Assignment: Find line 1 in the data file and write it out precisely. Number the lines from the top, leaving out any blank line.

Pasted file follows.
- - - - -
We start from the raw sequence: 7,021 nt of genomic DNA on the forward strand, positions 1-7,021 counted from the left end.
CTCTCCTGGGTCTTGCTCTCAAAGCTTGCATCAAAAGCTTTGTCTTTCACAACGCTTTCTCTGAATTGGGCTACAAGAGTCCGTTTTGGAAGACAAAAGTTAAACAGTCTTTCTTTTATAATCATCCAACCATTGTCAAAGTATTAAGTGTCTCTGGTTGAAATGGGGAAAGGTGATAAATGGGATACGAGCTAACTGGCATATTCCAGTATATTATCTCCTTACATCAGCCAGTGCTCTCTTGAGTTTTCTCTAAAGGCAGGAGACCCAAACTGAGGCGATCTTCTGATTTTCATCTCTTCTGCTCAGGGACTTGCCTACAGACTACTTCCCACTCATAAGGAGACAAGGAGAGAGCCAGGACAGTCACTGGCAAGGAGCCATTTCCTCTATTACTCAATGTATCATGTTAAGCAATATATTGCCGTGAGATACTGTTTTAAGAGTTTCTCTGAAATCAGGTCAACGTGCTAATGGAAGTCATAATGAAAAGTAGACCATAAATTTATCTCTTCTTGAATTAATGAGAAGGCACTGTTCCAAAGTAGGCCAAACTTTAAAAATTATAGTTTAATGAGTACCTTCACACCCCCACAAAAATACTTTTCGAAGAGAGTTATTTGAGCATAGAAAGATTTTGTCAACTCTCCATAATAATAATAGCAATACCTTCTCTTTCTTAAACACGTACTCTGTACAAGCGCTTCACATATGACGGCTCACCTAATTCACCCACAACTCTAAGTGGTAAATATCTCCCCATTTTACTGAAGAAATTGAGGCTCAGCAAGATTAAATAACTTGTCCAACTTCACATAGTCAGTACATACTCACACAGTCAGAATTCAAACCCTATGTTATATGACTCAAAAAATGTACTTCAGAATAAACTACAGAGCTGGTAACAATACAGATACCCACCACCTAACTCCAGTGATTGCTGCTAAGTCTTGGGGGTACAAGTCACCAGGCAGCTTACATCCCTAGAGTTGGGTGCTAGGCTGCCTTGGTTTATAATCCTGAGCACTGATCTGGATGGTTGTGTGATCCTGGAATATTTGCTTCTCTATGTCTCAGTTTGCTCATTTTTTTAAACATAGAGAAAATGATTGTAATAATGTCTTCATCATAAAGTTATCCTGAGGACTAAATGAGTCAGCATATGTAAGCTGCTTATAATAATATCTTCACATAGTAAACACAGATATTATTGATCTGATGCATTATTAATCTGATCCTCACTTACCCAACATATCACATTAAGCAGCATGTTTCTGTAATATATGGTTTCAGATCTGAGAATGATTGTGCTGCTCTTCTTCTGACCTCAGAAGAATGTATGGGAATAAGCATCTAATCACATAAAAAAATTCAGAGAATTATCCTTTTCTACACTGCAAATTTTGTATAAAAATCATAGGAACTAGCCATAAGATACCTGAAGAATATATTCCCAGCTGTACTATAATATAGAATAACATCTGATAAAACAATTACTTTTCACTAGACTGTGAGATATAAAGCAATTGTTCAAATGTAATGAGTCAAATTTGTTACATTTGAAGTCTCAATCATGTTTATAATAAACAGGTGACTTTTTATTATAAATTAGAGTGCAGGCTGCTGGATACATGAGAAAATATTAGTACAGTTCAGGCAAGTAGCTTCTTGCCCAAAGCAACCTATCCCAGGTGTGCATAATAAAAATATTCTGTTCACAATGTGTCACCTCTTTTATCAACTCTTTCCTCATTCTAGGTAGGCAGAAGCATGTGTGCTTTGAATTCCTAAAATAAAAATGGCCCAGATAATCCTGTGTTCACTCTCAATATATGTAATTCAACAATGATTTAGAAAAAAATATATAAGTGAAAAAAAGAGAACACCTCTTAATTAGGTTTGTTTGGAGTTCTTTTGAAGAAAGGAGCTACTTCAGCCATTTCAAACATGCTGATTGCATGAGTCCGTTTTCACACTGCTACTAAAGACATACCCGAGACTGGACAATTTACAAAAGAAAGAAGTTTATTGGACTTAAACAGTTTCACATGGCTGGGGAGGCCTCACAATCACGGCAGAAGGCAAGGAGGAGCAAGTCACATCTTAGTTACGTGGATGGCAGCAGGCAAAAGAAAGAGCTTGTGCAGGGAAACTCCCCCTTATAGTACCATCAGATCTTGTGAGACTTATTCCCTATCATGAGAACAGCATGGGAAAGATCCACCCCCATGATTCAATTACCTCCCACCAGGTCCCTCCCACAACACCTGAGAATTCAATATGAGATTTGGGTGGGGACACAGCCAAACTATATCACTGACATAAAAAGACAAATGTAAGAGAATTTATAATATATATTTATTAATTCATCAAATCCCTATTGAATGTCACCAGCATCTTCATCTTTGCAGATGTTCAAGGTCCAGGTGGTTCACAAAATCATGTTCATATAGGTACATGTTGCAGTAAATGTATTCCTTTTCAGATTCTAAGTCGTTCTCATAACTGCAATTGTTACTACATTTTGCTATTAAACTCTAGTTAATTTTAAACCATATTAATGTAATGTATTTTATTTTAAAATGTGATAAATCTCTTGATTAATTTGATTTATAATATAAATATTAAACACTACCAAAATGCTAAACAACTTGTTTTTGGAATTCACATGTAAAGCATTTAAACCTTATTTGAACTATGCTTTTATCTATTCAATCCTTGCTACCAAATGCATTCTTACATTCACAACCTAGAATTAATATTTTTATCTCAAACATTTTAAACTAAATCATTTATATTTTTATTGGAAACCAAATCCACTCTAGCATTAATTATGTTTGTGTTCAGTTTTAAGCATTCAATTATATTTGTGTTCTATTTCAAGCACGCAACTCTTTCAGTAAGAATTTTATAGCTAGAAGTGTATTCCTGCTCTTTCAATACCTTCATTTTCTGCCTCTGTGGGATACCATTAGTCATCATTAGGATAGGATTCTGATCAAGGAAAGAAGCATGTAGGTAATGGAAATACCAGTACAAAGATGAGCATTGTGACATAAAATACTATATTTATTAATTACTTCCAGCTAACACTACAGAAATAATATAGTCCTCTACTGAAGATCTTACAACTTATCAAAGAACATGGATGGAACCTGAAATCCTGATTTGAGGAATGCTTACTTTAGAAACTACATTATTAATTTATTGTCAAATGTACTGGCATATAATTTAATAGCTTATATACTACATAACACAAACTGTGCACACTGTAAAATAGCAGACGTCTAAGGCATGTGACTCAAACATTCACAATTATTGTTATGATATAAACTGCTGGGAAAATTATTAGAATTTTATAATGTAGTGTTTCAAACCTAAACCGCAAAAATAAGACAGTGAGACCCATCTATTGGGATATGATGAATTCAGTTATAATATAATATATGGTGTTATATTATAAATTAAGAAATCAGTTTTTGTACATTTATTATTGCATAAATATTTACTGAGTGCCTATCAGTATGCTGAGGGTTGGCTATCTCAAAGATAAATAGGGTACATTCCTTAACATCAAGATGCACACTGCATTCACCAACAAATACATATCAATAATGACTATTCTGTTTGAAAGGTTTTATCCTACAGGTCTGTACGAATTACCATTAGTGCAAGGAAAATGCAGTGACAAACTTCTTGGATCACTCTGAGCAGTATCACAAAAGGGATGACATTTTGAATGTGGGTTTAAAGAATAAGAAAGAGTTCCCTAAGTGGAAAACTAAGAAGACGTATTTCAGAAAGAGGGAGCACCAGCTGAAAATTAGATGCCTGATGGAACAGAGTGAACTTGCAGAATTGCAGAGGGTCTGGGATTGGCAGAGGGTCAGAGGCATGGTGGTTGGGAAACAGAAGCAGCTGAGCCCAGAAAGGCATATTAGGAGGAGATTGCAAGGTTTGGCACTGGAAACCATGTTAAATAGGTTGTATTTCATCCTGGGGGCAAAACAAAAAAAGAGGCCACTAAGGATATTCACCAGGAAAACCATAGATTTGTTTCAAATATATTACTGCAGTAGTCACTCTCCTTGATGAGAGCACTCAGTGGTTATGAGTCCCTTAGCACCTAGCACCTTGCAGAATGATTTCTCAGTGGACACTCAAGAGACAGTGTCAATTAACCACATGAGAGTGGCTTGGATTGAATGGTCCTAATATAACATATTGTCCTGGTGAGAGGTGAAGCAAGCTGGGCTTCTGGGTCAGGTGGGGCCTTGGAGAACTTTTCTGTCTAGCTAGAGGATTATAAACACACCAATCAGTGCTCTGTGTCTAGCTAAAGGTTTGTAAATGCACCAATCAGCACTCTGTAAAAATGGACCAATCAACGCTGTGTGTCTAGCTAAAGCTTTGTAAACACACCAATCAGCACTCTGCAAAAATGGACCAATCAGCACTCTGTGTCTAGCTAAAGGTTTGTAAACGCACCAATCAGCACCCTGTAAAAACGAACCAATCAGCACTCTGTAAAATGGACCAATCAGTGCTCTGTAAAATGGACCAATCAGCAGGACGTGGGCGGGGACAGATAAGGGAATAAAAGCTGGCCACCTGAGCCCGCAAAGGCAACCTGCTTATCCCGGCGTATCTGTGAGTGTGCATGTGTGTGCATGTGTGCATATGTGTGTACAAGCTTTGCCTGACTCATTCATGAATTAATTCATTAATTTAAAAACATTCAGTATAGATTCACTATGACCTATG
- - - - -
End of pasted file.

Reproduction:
We start from the raw sequence: 7,021 nt of genomic DNA on the forward strand, positions 1-7,021 counted from the left end.